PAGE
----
Coastal Zone Management Causes Controversial Discussion
ANCHORAGE - Is next month's Ballot Measure Number 2 an attempt to give residents of coastal zones a voice in development projects that need federal permits? Or is it a massive new bureaucracy that will kill jobs in Alaska?
Those questions were debated in two forums in Anchorage today.
When Lieutenant Governor Mead Treadwell held a hearing on the citizen’s initiative to revive the coastal management program, the business community came out in force to oppose it.
"There is absolutely no way that you can add the levels of government that you're talking about adding, and with the uncertainty about the authority that the board has, and about how regulations will be written and implemented – without having delay and delay kills jobs," said Rebecca Logan of the Alaska Support Industry Alliance.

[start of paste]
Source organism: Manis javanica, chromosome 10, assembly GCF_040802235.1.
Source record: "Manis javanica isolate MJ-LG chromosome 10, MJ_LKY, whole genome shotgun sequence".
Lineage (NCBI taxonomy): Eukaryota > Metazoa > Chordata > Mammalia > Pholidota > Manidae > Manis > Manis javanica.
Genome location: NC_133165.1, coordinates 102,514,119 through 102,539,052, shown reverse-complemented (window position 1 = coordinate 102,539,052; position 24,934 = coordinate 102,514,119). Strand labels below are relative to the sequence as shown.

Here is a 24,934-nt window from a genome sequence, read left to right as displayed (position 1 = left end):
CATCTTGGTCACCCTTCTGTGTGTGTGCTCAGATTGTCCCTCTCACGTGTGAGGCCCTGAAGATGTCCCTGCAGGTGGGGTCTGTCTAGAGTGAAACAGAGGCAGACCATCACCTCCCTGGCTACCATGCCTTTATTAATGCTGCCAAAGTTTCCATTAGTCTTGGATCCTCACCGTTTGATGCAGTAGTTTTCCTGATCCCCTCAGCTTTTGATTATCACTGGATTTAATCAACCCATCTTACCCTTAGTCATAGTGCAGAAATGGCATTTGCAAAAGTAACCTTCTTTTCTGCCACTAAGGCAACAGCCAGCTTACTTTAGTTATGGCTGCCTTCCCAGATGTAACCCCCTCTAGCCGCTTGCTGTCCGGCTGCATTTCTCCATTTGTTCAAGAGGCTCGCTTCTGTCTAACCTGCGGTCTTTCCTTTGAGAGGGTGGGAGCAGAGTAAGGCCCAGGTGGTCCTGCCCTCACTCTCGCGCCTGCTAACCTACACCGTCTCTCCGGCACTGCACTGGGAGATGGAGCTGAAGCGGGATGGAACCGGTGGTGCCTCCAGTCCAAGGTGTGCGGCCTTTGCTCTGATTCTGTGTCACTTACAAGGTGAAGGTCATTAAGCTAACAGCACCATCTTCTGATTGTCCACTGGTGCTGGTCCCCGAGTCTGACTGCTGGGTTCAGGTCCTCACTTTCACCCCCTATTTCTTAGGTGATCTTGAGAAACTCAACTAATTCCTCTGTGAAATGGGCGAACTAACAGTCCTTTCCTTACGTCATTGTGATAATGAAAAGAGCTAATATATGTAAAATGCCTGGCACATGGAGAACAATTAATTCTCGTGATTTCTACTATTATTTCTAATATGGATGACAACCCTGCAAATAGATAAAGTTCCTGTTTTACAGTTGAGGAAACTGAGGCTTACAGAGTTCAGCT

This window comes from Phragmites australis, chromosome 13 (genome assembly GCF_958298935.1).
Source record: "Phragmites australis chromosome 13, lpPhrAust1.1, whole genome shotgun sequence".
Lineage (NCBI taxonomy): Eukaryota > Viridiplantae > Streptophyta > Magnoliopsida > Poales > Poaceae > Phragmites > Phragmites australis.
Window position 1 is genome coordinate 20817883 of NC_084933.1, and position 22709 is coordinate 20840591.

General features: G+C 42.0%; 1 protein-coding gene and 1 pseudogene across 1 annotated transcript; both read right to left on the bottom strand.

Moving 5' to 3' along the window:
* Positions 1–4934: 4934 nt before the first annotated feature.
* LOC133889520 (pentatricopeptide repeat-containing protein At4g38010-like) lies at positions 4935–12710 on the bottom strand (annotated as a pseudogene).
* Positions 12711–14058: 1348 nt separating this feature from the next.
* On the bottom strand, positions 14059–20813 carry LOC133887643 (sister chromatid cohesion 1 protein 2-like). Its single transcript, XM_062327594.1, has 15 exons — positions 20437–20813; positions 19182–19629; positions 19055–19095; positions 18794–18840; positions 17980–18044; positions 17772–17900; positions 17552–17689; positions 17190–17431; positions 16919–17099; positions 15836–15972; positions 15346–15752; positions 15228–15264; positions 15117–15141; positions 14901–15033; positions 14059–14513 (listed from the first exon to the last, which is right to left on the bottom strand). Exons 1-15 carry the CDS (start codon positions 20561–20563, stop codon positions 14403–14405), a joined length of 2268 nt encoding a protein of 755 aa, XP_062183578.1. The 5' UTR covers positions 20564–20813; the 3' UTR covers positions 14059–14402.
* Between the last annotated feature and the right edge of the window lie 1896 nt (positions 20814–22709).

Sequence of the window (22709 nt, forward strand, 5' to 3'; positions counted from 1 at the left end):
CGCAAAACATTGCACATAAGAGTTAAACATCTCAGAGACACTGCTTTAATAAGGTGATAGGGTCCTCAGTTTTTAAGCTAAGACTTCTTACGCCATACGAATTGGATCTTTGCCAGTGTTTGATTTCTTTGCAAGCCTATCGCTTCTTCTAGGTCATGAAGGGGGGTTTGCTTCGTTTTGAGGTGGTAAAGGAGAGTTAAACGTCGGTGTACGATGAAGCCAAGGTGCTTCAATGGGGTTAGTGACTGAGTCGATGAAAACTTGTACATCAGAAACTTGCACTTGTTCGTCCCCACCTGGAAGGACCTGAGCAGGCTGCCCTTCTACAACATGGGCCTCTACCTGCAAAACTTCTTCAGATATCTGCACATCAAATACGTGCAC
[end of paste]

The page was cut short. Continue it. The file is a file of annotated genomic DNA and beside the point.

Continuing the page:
"Ballot Measure 2 is not clear, it is not concise,” said Kara Moriarty of the Alaska Oil and Gas Association. “It creates more questions than answers, and we view this measure as a huge step backwards for permitting projects and one our industry opposes."
"I'm particularly sensitive to how significant a few simple phrases were in the coastal zone decade of 2011, let alone 15 un-vetted pages dictated by one extreme side of the issue," said Representative Mike Hawker (R-Anchorage).
The coastal zone program died in 2011 when Governor Parnell and the Legislature could not agree on the terms for its extension.
Supporters of the measure on the primary election ballot said business has nothing to fear.
"It's a win-win, not an either-or,” said Terzah Tippin Poe of Yes On 2 told the Anchorage Chamber of Commerce at its Make It Monday forum. "All North Slope development for the last 34 years has happened under coastal zone management. The Kensington Mine has happened under coastal zone management." "The Red Dog Mine has happened under coastal zone management."
But opponents said the ballot measure is confusing.
"If you don't understand it and are uncertain of the consequences, don't risk the future. Vote no,” said Judy Brady of No On 2.
On August 28, Alaskans will decide.